1 good thing to come from McInnes rant… awareness that white liberal nerds are most of science :( #NERD

McInnes said, “I hate this guy (Tyson)… White liberal nerds love this guy so much, he could defecate on them like Martin Bashir’s fantasies and they would dance in the streets.”

This gross rant about Neil deGrasse Tyson that I posted about yesterday can be used in a positive light to bring awareness to the fact that he was right… not about Neil deGrasse Tyson, or the defecation part, but that sometimes it seems that lots of liberal white nerds love Tyson. And this is likely because the majority of people in science and academia are white liberal nerds (but he forgot to mention male). I have posted a number of times about how important the STEM (Science, Technology, Engineering, and Math) initiatives are for attracting more minorities and women to these fields, and this rant is further proof of that. Unknown to McInnes, his insults highlight a major problem with the scientific system… who would have thought?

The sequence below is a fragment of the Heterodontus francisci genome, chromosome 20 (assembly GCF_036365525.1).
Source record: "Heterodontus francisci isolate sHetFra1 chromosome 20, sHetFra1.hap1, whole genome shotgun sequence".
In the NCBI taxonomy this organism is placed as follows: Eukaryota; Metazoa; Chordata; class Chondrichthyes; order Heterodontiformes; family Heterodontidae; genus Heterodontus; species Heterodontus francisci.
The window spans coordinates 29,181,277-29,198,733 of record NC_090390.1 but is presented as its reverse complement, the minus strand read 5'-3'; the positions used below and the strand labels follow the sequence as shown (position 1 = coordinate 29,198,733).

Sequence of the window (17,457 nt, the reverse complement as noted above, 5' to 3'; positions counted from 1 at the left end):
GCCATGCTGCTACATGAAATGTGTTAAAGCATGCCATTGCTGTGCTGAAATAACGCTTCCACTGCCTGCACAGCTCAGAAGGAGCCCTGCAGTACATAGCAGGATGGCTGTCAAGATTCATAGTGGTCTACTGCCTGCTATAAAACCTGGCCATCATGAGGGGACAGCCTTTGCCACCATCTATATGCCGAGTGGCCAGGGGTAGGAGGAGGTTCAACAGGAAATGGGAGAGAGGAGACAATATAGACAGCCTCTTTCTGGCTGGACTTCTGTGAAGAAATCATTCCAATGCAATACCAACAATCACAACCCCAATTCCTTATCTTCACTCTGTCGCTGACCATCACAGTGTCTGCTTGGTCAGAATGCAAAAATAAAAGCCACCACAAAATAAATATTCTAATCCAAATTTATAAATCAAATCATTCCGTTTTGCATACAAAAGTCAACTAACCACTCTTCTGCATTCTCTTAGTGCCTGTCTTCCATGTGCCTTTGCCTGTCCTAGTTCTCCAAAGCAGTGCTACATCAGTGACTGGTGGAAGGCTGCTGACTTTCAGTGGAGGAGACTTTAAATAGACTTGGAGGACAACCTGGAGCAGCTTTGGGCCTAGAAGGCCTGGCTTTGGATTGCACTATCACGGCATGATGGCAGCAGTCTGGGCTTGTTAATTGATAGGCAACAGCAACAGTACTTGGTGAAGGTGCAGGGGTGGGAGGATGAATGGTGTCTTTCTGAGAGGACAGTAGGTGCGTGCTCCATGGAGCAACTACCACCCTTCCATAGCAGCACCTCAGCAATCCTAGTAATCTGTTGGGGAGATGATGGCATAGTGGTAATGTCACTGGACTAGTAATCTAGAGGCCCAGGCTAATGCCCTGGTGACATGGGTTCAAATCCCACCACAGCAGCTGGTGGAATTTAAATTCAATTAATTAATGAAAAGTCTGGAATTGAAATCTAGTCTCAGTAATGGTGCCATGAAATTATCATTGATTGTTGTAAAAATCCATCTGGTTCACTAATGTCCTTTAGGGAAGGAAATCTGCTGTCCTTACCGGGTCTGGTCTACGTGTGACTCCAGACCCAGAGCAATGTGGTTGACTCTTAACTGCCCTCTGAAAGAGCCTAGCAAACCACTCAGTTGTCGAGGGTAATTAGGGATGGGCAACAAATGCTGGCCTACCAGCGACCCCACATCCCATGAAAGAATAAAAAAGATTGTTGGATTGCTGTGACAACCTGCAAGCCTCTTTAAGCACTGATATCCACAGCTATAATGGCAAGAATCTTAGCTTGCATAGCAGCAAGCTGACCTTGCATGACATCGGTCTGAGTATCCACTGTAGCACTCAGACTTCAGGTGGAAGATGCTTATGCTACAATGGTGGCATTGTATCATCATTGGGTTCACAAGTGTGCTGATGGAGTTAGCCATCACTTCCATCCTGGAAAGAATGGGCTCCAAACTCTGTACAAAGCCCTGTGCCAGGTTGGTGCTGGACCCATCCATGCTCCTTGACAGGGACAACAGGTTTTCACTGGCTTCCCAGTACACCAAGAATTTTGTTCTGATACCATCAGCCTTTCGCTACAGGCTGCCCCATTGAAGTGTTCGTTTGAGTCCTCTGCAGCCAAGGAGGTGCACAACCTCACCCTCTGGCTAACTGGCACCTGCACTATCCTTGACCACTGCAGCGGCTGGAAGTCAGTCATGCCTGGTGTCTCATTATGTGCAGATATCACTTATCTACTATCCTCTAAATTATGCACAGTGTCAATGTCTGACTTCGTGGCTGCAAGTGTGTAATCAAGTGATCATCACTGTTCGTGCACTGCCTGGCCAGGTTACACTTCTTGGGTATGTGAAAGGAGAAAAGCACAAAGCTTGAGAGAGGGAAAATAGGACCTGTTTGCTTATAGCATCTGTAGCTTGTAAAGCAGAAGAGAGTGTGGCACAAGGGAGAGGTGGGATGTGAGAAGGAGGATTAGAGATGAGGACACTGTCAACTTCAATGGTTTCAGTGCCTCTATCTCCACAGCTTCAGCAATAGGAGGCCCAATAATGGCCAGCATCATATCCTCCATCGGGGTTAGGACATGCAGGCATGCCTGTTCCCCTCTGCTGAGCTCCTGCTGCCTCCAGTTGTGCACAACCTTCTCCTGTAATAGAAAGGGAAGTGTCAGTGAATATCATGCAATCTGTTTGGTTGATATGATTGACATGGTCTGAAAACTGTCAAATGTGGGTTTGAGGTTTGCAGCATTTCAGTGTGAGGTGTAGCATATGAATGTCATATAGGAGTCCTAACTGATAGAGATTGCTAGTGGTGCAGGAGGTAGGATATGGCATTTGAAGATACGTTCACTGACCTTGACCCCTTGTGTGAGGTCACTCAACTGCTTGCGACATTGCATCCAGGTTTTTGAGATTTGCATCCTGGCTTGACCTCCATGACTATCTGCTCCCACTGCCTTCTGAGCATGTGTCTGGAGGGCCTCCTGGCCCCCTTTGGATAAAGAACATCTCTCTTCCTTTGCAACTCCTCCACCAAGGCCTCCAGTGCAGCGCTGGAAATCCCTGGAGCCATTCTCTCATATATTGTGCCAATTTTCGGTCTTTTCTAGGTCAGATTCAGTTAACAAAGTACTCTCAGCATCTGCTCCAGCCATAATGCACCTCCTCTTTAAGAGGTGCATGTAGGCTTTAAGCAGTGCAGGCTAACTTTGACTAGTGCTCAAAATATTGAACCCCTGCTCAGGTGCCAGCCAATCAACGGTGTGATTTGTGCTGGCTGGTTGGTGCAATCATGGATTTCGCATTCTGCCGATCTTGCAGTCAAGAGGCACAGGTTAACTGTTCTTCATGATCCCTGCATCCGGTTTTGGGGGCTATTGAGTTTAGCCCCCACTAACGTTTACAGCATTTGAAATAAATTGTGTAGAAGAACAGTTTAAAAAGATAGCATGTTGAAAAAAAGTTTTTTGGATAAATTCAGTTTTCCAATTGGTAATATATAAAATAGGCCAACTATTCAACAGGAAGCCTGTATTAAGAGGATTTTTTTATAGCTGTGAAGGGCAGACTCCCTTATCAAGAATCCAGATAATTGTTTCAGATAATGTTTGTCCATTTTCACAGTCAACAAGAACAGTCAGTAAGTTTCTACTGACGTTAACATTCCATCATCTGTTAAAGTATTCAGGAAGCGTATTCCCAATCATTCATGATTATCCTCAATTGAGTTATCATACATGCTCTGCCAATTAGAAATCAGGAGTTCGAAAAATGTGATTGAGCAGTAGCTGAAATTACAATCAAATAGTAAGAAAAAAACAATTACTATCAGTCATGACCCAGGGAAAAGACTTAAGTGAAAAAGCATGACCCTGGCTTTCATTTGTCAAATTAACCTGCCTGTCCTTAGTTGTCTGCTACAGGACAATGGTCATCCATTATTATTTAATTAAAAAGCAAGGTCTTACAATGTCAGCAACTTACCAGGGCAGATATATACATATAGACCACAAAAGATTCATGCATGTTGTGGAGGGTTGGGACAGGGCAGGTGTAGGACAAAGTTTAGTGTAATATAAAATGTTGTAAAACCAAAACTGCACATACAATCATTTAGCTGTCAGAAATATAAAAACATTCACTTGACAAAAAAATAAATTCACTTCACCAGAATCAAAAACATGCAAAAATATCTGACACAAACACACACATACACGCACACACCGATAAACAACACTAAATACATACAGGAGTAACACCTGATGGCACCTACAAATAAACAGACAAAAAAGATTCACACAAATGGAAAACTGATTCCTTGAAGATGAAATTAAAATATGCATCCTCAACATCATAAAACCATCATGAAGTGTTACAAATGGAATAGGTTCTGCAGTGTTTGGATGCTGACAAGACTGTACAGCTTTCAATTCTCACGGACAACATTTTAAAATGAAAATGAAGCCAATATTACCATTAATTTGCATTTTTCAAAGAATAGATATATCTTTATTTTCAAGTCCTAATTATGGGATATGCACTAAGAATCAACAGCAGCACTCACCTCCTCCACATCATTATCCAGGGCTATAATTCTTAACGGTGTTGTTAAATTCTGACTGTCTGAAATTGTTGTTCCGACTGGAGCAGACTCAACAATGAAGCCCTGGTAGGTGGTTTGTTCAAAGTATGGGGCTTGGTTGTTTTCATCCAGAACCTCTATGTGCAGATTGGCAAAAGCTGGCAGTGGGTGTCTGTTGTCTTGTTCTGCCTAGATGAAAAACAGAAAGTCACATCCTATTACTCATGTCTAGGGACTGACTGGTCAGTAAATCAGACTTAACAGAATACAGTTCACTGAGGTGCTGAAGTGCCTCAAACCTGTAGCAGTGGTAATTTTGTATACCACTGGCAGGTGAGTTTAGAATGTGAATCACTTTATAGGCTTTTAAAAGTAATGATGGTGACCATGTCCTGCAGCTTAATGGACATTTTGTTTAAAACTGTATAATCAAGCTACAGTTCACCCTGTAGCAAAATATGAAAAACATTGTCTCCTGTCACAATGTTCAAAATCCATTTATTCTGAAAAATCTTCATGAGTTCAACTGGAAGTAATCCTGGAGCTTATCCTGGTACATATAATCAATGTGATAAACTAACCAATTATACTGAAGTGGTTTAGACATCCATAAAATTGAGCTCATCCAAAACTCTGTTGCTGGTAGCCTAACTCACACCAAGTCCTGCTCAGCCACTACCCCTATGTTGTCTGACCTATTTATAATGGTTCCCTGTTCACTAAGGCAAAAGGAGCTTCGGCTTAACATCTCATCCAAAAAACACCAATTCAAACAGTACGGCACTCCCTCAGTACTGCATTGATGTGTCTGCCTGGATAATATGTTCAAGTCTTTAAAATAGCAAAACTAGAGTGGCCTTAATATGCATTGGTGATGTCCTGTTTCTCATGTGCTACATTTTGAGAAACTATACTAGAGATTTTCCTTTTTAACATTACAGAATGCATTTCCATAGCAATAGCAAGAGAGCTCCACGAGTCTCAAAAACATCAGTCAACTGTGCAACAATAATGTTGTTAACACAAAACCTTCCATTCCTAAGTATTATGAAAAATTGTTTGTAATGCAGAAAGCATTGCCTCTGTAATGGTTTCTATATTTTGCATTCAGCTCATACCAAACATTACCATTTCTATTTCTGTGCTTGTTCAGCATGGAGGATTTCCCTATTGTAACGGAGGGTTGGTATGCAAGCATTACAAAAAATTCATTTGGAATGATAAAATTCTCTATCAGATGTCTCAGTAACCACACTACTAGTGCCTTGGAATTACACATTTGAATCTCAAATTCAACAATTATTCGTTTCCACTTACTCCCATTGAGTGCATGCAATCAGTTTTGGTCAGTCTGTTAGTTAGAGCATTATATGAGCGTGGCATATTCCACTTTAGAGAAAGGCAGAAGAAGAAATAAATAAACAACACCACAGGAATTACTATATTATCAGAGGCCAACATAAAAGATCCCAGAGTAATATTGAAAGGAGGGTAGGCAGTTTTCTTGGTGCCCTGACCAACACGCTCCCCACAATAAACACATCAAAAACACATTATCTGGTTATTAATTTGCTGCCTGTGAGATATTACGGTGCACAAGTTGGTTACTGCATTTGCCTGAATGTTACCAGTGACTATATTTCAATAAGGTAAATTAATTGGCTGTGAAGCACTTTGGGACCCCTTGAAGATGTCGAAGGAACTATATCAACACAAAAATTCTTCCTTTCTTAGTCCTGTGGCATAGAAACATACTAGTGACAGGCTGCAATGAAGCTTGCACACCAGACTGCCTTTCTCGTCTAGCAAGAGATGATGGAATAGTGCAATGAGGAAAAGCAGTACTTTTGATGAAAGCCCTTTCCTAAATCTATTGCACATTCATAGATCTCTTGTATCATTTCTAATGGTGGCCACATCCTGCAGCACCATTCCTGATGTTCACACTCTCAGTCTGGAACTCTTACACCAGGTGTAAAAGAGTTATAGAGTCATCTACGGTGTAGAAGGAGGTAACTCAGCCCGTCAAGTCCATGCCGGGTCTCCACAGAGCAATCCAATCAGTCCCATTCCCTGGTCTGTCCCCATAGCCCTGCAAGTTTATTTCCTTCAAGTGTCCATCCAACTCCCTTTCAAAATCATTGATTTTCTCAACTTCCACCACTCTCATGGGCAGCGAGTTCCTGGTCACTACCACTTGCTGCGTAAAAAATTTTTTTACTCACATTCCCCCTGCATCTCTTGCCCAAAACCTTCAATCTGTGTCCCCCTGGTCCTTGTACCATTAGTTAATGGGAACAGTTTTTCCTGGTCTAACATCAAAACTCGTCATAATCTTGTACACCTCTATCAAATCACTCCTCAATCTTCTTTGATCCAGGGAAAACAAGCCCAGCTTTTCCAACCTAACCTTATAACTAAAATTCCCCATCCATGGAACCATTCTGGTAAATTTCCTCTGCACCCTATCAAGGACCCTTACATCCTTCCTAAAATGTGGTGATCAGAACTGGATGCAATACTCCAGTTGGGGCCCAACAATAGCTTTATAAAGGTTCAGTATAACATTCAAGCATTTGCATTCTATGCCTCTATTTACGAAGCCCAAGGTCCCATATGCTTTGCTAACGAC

This is the perfect post to draw attention to a great article in Science by Jeffrey Mervis that focuses on the lack of minorities (particularly blacks and hispanics) in academic fields that are heavy in math… and science. The article uses the lens of the amazing job Richard Tapia has done to train minorities in science, and bring to light his frustration with continued lack of diversity in academic hiring.

“Pedigree is alive and well,” Tapia asserts. “So if minority students earn their degrees at minority-serving institutions, they won’t get hired by Stanford.”

Tapia himself doesn’t lay all blame for the status quo on the academic establishment. “In the 1960s you couldn’t say that culture played a role because everything was about the ‘system,’” he explains. “But today African-Americans and Mexican-Americans have to question certain parts of our culture.

Hopefully we can learn something important from Gavin McInnes, that the culture of science and STEM fields DOES have a feeling of being all liberal white male nerds. Hopefully the amazing work of people like Neil deGrasse Tyson and Richard Tapia will change that feeling and reality soon!

Political debate of NSF funding highlights political distrust of science and scientists (to score political points… ugh)


Jeffrey Mervis writes in Science this week about the political debate surrounding National Science Foundation (NSF) funding. More importantly, he highlights that the views of science in the government have much broader implications on science funding and policy. Unfortunately, the views of science in the government don’t look too promising.